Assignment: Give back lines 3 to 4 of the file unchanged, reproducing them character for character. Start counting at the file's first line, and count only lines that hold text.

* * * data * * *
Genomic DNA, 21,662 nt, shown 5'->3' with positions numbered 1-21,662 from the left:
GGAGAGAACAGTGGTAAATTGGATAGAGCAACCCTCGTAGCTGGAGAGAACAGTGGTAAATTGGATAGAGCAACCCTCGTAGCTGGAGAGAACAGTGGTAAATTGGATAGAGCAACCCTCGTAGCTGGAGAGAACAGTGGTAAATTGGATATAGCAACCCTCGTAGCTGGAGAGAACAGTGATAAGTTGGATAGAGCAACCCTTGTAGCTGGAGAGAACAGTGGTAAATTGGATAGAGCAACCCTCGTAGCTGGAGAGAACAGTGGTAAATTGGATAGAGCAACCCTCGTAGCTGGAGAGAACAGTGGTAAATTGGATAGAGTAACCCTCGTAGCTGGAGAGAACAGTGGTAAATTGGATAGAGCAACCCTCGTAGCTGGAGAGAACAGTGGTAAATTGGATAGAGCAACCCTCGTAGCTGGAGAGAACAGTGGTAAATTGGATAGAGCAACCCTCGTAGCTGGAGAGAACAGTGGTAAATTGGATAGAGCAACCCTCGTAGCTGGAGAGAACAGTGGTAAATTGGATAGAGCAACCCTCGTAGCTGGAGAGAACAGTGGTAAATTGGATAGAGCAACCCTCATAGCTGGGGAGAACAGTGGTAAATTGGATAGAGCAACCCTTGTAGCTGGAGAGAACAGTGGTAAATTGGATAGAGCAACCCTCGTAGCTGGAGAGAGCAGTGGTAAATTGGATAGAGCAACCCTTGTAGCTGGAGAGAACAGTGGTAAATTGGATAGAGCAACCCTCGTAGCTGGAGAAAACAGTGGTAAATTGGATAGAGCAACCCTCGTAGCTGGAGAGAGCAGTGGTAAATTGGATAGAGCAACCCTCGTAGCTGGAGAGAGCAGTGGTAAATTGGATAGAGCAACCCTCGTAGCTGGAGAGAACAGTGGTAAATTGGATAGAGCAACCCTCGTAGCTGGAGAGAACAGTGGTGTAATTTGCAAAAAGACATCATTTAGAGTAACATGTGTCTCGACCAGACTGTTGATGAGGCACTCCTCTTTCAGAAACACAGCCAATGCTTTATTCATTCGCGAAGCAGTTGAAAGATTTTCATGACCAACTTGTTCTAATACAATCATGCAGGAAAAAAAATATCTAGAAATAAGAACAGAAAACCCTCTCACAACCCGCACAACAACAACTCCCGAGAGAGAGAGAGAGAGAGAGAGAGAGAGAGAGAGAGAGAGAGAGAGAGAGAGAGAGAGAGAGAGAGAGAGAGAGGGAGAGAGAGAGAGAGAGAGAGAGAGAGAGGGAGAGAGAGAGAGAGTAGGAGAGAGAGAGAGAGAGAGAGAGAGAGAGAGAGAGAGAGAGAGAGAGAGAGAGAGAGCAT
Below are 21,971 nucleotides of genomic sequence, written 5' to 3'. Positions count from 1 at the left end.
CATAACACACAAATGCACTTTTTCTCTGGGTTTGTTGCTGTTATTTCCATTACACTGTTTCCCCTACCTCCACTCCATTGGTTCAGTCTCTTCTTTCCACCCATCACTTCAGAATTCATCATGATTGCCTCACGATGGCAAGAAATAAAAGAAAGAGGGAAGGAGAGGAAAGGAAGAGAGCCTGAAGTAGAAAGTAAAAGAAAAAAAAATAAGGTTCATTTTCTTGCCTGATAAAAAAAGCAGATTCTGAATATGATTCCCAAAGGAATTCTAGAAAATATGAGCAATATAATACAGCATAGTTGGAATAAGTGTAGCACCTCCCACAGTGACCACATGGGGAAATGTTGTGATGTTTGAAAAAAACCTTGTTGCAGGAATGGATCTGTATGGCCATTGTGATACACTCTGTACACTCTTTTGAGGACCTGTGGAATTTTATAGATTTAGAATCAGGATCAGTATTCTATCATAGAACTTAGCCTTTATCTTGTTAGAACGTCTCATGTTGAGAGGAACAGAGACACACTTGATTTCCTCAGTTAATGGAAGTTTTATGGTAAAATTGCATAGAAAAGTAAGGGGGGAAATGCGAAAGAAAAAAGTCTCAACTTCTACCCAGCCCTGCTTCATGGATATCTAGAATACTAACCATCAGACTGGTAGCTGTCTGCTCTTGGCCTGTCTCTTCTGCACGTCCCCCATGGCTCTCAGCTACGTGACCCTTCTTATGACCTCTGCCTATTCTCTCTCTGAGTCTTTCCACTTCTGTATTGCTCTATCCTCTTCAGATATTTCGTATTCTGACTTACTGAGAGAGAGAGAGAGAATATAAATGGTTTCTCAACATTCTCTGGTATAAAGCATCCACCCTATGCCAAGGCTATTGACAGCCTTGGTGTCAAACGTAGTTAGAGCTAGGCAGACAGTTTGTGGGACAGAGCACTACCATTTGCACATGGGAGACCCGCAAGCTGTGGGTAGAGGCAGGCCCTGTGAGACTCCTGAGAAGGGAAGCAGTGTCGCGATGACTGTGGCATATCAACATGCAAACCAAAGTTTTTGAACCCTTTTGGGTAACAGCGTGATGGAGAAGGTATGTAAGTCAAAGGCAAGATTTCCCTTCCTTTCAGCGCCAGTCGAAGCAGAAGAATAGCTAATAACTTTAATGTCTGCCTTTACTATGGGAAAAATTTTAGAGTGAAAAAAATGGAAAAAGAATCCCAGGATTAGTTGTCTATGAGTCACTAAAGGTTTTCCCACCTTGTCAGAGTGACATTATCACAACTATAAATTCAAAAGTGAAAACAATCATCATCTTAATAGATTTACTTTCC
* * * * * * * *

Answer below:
Below are 21,971 nucleotides of genomic sequence, written 5' to 3'. Positions count from 1 at the left end.
CATAACACACAAATGCACTTTTTCTCTGGGTTTGTTGCTGTTATTTCCATTACACTGTTTCCCCTACCTCCACTCCATTGGTTCAGTCTCTTCTTTCCACCCATCACTTCAGAATTCATCATGATTGCCTCACGATGGCAAGAAATAAAAGAAAGAGGGAAGGAGAGGAAAGGAAGAGAGCCTGAAGTAGAAAGTAAAAGAAAAAAAAATAAGGTTCATTTTCTTGCCTGATAAAAAAAGCAGATTCTGAATATGATTCCCAAAGGAATTCTAGAAAATATGAGCAATATAATACAGCATAGTTGGAATAAGTGTAGCACCTCCCACAGTGACCACATGGGGAAATGTTGTGATGTTTGAAAAAAACCTTGTTGCAGGAATGGATCTGTATGGCCATTGTGATACACTCTGTACACTCTTTTGAGGACCTGTGGAATTTTATAGATTTAGAATCAGGATCAGTATTCTATCATAGAACTTAGCCTTTATCTTGTTAGAACGTCTCATGTTGAGAGGAACAGAGACACACTTGATTTCCTCAGTTAATGGAAGTTTTATGGTAAAATTGCATAGAAAAGTAAGGGGGGAAATGCGAAAGAAAAAAGTCTCAACTTCTACCCAGCCCTGCTTCATGGATATCTAGAATACTAACCATCAGACTGGTAGCTGTCTGCTCTTGGCCTGTCTCTTCTGCACGTCCCCCATGGCTCTCAGCTACGTGACCCTTCTTATGACCTCTGCCTATTCTCTCTCTGAGTCTTTCCACTTCTGTATTGCTCTATCCTCTTCAGATATTTCGTATTCTGACTTACTGAGAGAGAGAGAGAGAATATAAATGGTTTCTCAACATTCTCTGGTATAAAGCATCCACCCTATGCCAAGGCTATTGACAGCCTTGGTGTCAAACGTAGTTAGAGCTAGGCAGACAGTTTGTGGGACAGAGCACTACCATTTGCACATGGGAGACCCGCAAGCTGTGGGTAGAGGCAGGCCCTGTGAGACTCCTGAGAAGGGAAGCAGTGTCGCGATGACTGTGGCATATCAACATGCAAACCAAAGTTTTTGAACCCTTTTGGGTAACAGCGTGATGGAGAAGGTATGTAAGTCAAAGGCAAGATTTCCCTTCCTTTCAGCGCCAGTCGAAGCAGAAGAATAGCTAATAACTTTAATGTCTGCCTTTACTATGGGAAAAATTTTAGAGTGAAAAAAATGGAAAAAGAATCCCAGGATTAGTTGTCTATGAGTCACTAAAGGTTTTCCCACCTTGTCAGAGTGACATTATCACAACTATAAATTCAAAAGTGAAAACAATCATCATCTTAATAGATTTACTTTCC